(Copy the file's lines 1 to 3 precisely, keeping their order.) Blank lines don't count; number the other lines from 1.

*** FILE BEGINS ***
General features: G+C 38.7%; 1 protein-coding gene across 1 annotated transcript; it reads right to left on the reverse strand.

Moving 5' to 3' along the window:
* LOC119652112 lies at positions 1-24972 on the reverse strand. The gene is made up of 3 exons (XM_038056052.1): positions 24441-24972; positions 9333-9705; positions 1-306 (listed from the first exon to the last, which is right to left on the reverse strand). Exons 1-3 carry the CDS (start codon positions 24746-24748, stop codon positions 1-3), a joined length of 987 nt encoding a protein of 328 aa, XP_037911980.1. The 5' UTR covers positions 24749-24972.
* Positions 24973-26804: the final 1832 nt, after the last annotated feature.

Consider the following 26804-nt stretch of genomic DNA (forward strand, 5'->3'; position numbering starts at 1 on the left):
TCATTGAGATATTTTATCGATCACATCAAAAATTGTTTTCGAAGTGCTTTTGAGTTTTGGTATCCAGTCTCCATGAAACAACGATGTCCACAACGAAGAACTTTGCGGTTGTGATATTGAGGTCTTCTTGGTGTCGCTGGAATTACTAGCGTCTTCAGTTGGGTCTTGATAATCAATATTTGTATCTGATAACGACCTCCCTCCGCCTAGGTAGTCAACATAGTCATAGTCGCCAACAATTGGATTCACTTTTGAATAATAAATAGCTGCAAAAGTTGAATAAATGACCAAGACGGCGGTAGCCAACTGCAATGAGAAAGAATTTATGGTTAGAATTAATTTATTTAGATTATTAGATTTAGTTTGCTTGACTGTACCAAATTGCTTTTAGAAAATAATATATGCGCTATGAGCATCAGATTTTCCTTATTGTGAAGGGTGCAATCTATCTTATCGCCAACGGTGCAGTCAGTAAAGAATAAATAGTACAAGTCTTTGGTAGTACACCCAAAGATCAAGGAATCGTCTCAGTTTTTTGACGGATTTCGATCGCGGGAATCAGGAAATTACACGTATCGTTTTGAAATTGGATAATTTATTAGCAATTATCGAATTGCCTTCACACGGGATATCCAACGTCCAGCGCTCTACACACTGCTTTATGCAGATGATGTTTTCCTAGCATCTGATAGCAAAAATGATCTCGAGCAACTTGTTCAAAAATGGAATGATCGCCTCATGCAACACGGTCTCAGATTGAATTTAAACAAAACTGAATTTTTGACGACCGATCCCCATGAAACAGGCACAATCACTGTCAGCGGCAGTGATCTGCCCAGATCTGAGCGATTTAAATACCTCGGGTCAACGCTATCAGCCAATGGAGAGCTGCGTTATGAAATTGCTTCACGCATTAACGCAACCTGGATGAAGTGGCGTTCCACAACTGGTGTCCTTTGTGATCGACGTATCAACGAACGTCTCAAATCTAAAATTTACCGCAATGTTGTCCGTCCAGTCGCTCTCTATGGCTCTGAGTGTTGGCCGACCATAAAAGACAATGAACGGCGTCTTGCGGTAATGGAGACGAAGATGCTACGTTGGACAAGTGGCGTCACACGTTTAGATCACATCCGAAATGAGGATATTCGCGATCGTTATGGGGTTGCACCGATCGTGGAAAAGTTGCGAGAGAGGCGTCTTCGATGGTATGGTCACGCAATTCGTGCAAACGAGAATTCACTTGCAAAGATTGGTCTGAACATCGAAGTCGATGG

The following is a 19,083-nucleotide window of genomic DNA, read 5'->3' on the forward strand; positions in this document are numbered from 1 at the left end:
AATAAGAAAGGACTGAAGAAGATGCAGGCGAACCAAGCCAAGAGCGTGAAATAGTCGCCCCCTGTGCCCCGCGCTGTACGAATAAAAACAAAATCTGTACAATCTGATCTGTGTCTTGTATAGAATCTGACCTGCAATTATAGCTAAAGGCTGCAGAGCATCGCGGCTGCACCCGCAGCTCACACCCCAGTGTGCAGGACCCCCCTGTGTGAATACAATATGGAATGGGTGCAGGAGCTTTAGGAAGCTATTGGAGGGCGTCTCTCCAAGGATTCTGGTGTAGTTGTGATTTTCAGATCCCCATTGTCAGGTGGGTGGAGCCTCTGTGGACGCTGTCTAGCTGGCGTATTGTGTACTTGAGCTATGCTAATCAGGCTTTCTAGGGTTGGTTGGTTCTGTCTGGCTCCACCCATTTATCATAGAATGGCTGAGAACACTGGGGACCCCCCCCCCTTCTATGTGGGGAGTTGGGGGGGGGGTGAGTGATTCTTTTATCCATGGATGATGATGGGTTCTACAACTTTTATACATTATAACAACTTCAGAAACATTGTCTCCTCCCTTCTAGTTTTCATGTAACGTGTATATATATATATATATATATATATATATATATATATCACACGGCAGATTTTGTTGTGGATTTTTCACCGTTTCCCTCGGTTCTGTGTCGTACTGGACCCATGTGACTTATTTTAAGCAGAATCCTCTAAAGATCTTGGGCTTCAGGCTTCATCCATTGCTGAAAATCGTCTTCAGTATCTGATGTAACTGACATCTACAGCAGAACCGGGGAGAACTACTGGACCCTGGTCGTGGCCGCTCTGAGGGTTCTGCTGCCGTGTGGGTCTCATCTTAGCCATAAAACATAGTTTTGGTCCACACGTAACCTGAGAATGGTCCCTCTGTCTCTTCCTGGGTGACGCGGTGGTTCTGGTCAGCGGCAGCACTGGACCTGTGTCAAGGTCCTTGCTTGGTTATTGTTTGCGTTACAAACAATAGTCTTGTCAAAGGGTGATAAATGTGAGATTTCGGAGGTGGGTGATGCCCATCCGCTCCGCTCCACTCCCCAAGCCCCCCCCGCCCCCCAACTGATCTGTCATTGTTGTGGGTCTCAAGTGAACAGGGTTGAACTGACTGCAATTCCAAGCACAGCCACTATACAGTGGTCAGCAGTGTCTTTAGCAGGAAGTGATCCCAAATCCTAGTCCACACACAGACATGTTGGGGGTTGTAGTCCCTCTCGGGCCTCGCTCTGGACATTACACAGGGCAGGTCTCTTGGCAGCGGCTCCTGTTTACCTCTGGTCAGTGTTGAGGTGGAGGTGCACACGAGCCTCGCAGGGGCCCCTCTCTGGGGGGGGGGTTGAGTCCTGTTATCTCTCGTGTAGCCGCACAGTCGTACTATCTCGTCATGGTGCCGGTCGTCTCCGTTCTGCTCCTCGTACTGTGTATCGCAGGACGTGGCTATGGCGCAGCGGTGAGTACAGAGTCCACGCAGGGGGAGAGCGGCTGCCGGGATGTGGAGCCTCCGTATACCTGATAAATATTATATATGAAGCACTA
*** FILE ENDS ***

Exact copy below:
General features: G+C 38.7%; 1 protein-coding gene across 1 annotated transcript; it reads right to left on the reverse strand.

Moving 5' to 3' along the window:
* LOC119652112 lies at positions 1-24972 on the reverse strand. The gene is made up of 3 exons (XM_038056052.1): positions 24441-24972; positions 9333-9705; positions 1-306 (listed from the first exon to the last, which is right to left on the reverse strand). Exons 1-3 carry the CDS (start codon positions 24746-24748, stop codon positions 1-3), a joined length of 987 nt encoding a protein of 328 aa, XP_037911980.1. The 5' UTR covers positions 24749-24972.